Spelling Question

Hello, I don’t have a japanese keyboard on this specific computer. So bear with me.

So, the kana that makes the U sound after a vowel sound just lengthens the sound of that vowel. (ko-u)
But a single vowel kana aftter a vowel sound that is the same as that vowel also just lengthens the vowel sound. like, (ko-o)

Then why does it matter in vocabulary words like “tenth day” if I put the U kana instead of the O kana after the “to” sound. It reads the same doesn’t it? So why is wrong if I put the U instead of the O kana? Maybe if it was a hirigana word only that didn’t have a kanji. But even then it would still read the same right.


It would sound the same, sure. The spelling difference reflects the historical spelling differences.

When you have an お sound lengthened by う, that comes from Chinese.

When you have an お sound lengthened by お, that comes from Japanese.

You could ask the same thing about spelling quirks of English, but on a test you’ll still be marked wrong for switching them up.


Even if the sounds are the same, the characters used in the reading change the kanji/meaning. とうか’s first suggested kanji is 投下.

What initially helped me with the reading of lengthened vowels was to audibly make a small distinction between お and う for the reading. I would sound out とう as と-う out loud when recalling the reading, and just make a mental note that to drop the distinction when actually using it.


That helps forsure. But when the word has a kanji, you are not being graded on the spelling. It’s the pronunciation that you are trying to get correct. At least thats how I look at.

But I guess your right, I am trying to rationalize something that was decided a long time ago. I’m sure there is a reason behind it though.

Yeah I just put them both in my japanese keyboard wondering if it was just a wanikani thing or not. You get two completely different vocabulary.

And thank’s I will have to try that.

There are others to keep an eye out for with similar historical explanations for why it’s one way or the other.

ず and づ
ぢ and じ

Maybe more I can’t think of at the moment.

Japanese first graders regularly have to drill this. All words in Japanese can be written without kanji of course, and that’s the context of having to spell it correctly.

You’re technically being asked for the 読み方, which might sound like it means pronunciation, but that would be 発音.


Yeah, WaniKani is mostly testing you on your typing ability, not speaking or pronunciation. If you try to type 十日 as とうか, you might find it being suggested by the auto-complete function (it’s not for me - I’m getting things like 東海道新幹線 and 東海大学 instead) but the IME itself is never gonna suggest 十日 - you need to type とおか for that.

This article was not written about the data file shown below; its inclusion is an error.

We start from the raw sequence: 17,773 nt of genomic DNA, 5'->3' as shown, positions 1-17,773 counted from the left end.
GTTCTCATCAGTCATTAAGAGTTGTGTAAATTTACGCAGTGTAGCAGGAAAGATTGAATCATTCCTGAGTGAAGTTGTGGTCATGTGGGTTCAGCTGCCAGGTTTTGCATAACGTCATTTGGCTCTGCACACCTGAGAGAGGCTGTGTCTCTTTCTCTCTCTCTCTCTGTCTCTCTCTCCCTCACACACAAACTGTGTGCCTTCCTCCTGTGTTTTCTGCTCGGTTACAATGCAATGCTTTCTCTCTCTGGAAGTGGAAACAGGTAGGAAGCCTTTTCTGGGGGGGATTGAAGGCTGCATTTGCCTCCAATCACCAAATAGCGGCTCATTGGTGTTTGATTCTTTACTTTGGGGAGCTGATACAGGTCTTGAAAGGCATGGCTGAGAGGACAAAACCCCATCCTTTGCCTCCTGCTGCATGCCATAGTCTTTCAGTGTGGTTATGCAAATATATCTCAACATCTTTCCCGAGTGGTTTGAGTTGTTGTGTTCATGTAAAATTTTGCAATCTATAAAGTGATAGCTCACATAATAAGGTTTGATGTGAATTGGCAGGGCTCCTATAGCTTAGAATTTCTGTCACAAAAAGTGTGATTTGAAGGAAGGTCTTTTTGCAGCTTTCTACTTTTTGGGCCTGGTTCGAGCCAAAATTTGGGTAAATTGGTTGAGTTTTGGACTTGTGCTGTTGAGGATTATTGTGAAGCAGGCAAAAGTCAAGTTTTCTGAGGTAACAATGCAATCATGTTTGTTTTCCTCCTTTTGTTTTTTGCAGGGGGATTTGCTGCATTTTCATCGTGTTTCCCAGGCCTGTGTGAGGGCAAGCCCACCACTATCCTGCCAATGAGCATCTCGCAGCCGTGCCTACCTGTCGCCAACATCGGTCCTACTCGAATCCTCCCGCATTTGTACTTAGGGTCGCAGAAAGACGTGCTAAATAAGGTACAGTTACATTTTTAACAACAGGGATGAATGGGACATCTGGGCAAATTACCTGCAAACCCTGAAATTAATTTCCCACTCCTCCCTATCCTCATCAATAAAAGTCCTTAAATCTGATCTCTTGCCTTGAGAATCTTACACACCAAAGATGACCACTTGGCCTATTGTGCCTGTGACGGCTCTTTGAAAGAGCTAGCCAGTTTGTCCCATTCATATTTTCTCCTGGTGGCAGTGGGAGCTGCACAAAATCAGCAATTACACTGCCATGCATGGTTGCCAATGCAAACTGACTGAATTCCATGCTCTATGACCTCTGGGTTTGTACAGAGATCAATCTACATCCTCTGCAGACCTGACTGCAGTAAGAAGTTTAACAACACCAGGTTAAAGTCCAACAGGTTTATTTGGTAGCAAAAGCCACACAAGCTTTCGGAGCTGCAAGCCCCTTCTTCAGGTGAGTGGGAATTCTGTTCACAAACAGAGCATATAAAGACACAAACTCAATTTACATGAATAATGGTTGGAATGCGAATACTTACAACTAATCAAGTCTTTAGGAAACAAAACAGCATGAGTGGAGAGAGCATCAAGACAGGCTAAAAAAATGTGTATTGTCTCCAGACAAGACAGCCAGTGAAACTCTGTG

At least, typing the correct way is for IME triggering. Also, that would be how to type in full Kana or mixed Kanji-Kana as well.

Nonetheless, I think とーか or トーカ can be interpreted as 10日(とおか), but not とうか.

I am also puzzled on what 読よみ方 really means. In dictionary context, it is probably mean how to write in Kana; but in speaking context, it probably really means pronunciation. Also, somehow, Wanikani doesn’t accept “how to read”.


When you listen to Japanese songs, especially slower ones, they often have a regular rhythm with exactly one mora per beat (the kanji for beat and for mora is even the same: 拍). There you can clearly distinguish おう from おお.


I am also puzzled on what 読よみ方 really means. In dictionary context, it is probably mean how to write in Kana; but in speaking context, it probably really means pronunciation. Also, somehow, Wanikani doesn’t accept “how to read”.

That’s what the “user synonyms” feature is for. As you get further, you’ll find more and more rough edges in the English translations, and for your own sanity you should get in the habit of adding more natural definitions if you’re like 95% sure they’re right. I suspect the WK team periodically looks through the most common user synonyms and adds them to the official readings. At least I remember one of mine ending up in the official list several years ago, though it might have been a coincidence.

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Perhaps this part I am not entirely sure.

Also, this would go against Wanikani’s strictness; and no one would check my synonyms if I don’t post them. (Not sure if English translation matters much, though.) Adding “a” as a synonym for every items you don’t want to learn, is possible.

Nonetheless, now I am pretty sure that “how to read” is a valid synonym.

Oh. Right. I have wondered about those before too.

I didn’t even consider this. It makes alot more sense now.



Yeah, I agree that you can always cheat yourself, and it’s good to have a line that you won’t cross. The question I try to ask myself is “is this testing my Japanese or my English?” Also, there are just times where I think two kanji get added in different sessions, and they’ll have some shared meanings between the two, but not all of them. I don’t think it’s productive to grill yourself on “this one means smart or clever, and this other one means clever or sharp, but not smart.”

For meaning questions, it’s more of, “Do I know how to use this word or not?”, or “In which context can this word be found?”

English is a necessary byproduct, or perhaps said, necessary evil.

I only recently noticed the “part of speech” box, which might give you what you need to know to make that call.

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